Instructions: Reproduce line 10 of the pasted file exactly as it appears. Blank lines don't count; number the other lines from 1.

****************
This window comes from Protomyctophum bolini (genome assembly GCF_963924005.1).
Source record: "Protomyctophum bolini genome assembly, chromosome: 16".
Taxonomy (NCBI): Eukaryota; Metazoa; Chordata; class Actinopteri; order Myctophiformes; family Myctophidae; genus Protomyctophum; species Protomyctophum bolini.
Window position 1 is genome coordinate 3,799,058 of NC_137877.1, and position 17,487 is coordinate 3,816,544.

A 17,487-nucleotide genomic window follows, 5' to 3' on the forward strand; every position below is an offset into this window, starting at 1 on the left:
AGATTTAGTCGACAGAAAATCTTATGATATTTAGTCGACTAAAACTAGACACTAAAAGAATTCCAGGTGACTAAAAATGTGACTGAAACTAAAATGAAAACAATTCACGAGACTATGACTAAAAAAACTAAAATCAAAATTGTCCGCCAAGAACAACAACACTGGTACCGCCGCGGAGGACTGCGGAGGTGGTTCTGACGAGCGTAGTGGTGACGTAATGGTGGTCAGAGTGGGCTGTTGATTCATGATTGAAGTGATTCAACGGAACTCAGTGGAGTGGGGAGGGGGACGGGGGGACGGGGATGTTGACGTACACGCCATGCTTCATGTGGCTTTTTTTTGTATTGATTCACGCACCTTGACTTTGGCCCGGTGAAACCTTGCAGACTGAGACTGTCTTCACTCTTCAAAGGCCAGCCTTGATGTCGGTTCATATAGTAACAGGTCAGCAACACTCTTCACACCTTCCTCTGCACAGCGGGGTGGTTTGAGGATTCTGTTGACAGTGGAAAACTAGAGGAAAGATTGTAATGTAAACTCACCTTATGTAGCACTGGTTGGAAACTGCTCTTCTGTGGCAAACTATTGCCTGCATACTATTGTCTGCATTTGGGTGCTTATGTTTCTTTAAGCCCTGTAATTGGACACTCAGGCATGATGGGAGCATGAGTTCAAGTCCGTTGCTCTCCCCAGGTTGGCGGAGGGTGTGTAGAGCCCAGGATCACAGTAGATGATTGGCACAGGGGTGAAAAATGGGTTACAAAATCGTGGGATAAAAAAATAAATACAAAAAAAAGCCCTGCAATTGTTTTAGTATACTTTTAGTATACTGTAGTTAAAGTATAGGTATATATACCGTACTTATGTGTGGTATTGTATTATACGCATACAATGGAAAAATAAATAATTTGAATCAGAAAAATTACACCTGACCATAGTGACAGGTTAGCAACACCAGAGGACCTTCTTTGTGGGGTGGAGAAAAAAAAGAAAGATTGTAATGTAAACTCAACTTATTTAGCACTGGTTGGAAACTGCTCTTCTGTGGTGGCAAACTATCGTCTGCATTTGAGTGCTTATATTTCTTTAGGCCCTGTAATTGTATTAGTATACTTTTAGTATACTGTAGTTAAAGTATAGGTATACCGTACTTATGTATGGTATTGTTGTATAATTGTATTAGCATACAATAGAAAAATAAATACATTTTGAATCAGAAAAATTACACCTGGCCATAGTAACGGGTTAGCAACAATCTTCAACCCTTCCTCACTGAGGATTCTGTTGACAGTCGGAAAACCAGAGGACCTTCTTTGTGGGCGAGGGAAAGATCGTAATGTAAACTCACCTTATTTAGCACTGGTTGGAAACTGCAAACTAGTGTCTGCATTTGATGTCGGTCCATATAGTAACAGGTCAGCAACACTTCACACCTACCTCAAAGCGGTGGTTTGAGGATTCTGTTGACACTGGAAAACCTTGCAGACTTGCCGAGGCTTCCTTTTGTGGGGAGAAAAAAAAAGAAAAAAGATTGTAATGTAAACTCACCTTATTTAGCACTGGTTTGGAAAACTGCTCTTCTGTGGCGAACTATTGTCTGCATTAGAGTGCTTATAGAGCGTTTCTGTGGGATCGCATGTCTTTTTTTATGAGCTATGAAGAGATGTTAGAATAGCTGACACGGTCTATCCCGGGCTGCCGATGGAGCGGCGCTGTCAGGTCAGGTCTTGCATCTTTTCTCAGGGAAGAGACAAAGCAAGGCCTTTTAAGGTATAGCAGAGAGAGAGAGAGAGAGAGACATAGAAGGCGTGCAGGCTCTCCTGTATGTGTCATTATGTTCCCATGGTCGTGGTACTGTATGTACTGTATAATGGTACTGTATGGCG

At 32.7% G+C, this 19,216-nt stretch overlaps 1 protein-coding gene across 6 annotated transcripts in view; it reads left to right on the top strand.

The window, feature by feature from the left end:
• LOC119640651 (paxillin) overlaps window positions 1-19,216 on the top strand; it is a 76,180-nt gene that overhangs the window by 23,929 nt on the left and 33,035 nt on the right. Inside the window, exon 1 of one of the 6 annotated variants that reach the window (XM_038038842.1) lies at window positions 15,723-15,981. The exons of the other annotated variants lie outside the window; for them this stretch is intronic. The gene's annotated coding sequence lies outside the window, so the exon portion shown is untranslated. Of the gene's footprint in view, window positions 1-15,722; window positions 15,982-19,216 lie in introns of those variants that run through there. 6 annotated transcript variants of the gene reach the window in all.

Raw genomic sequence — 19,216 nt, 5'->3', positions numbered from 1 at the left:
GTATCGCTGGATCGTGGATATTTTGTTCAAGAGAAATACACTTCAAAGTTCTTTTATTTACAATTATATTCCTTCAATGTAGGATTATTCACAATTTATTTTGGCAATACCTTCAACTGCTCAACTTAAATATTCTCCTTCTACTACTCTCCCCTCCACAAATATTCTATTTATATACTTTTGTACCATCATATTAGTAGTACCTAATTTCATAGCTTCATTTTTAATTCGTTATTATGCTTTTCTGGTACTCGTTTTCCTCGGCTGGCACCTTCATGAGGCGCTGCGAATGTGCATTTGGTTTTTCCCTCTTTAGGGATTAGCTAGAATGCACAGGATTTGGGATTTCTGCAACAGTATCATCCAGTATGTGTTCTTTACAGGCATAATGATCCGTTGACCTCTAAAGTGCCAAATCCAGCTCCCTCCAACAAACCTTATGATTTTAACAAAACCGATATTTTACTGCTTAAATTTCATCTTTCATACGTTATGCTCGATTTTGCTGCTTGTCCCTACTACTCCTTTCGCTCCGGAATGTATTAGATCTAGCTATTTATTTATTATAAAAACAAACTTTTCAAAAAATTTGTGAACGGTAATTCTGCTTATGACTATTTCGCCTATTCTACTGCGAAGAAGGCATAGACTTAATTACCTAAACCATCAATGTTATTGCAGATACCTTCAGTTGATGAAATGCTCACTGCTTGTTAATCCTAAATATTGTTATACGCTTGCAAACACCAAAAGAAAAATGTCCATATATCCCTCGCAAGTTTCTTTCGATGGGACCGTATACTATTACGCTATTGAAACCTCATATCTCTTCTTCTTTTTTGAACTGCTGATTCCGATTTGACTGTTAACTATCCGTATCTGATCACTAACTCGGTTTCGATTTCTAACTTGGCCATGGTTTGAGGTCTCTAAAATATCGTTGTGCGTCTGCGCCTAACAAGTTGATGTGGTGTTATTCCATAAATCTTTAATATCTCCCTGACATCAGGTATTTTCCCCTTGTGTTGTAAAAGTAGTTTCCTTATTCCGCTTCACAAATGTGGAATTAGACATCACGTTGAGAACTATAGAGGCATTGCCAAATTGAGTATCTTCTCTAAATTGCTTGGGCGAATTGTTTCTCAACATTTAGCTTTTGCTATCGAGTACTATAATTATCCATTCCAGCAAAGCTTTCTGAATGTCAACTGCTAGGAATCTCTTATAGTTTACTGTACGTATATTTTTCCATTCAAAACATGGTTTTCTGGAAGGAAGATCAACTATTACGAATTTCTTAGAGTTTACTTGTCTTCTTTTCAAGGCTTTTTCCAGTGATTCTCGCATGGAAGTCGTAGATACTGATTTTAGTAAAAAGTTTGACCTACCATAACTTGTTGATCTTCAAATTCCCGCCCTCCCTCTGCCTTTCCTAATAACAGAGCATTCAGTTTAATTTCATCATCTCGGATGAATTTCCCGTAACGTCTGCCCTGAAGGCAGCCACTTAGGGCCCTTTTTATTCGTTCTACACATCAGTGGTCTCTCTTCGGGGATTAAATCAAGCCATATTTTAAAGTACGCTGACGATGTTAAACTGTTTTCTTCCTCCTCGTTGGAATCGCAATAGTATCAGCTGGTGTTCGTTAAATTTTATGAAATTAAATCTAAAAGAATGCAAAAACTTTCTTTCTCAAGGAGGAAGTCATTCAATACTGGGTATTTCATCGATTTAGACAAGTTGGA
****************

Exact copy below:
Raw genomic sequence — 19,216 nt, 5'->3', positions numbered from 1 at the left: